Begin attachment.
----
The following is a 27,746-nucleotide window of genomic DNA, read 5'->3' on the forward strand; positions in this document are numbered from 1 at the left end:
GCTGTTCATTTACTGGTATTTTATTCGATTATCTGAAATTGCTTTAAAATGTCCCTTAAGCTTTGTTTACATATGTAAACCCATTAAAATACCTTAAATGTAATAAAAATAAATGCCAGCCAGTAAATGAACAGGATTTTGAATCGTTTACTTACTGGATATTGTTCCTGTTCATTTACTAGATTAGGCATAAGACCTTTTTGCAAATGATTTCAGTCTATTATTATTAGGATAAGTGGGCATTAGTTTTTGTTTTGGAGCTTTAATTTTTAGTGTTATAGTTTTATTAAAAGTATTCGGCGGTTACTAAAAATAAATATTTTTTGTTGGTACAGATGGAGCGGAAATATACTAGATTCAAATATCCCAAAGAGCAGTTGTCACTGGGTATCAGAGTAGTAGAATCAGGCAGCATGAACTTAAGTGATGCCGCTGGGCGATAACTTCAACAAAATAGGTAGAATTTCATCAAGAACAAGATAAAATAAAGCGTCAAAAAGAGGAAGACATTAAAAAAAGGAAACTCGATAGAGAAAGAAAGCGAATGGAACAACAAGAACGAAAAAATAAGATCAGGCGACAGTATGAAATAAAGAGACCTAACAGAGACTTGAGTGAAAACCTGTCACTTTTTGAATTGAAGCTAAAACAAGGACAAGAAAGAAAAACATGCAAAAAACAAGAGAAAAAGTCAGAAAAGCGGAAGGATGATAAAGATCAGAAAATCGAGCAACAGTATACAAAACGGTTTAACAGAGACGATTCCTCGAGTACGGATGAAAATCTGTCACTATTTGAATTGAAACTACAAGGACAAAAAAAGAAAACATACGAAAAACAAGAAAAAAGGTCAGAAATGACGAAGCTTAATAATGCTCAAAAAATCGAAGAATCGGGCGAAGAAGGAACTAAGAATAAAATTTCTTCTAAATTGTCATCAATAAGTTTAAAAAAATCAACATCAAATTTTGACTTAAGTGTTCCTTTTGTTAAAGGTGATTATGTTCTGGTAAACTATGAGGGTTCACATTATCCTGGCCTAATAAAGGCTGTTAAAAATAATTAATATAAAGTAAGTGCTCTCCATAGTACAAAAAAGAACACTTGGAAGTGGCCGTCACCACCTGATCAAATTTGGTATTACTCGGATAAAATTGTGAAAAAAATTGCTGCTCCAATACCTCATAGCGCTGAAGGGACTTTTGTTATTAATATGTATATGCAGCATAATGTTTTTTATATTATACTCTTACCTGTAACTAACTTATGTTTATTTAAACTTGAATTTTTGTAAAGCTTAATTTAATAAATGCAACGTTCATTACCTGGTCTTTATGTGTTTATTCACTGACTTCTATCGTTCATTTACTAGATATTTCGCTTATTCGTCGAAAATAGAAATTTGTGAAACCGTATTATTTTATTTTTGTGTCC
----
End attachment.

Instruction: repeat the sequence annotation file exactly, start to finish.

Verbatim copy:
The following is a 27,746-nucleotide window of genomic DNA, read 5'->3' on the forward strand; positions in this document are numbered from 1 at the left end:
GCTGTTCATTTACTGGTATTTTATTCGATTATCTGAAATTGCTTTAAAATGTCCCTTAAGCTTTGTTTACATATGTAAACCCATTAAAATACCTTAAATGTAATAAAAATAAATGCCAGCCAGTAAATGAACAGGATTTTGAATCGTTTACTTACTGGATATTGTTCCTGTTCATTTACTAGATTAGGCATAAGACCTTTTTGCAAATGATTTCAGTCTATTATTATTAGGATAAGTGGGCATTAGTTTTTGTTTTGGAGCTTTAATTTTTAGTGTTATAGTTTTATTAAAAGTATTCGGCGGTTACTAAAAATAAATATTTTTTGTTGGTACAGATGGAGCGGAAATATACTAGATTCAAATATCCCAAAGAGCAGTTGTCACTGGGTATCAGAGTAGTAGAATCAGGCAGCATGAACTTAAGTGATGCCGCTGGGCGATAACTTCAACAAAATAGGTAGAATTTCATCAAGAACAAGATAAAATAAAGCGTCAAAAAGAGGAAGACATTAAAAAAAGGAAACTCGATAGAGAAAGAAAGCGAATGGAACAACAAGAACGAAAAAATAAGATCAGGCGACAGTATGAAATAAAGAGACCTAACAGAGACTTGAGTGAAAACCTGTCACTTTTTGAATTGAAGCTAAAACAAGGACAAGAAAGAAAAACATGCAAAAAACAAGAGAAAAAGTCAGAAAAGCGGAAGGATGATAAAGATCAGAAAATCGAGCAACAGTATACAAAACGGTTTAACAGAGACGATTCCTCGAGTACGGATGAAAATCTGTCACTATTTGAATTGAAACTACAAGGACAAAAAAAGAAAACATACGAAAAACAAGAAAAAAGGTCAGAAATGACGAAGCTTAATAATGCTCAAAAAATCGAAGAATCGGGCGAAGAAGGAACTAAGAATAAAATTTCTTCTAAATTGTCATCAATAAGTTTAAAAAAATCAACATCAAATTTTGACTTAAGTGTTCCTTTTGTTAAAGGTGATTATGTTCTGGTAAACTATGAGGGTTCACATTATCCTGGCCTAATAAAGGCTGTTAAAAATAATTAATATAAAGTAAGTGCTCTCCATAGTACAAAAAAGAACACTTGGAAGTGGCCGTCACCACCTGATCAAATTTGGTATTACTCGGATAAAATTGTGAAAAAAATTGCTGCTCCAATACCTCATAGCGCTGAAGGGACTTTTGTTATTAATATGTATATGCAGCATAATGTTTTTTATATTATACTCTTACCTGTAACTAACTTATGTTTATTTAAACTTGAATTTTTGTAAAGCTTAATTTAATAAATGCAACGTTCATTACCTGGTCTTTATGTGTTTATTCACTGACTTCTATCGTTCATTTACTAGATATTTCGCTTATTCGTCGAAAATAGAAATTTGTGAAACCGTATTATTTTATTTTTGTGTCC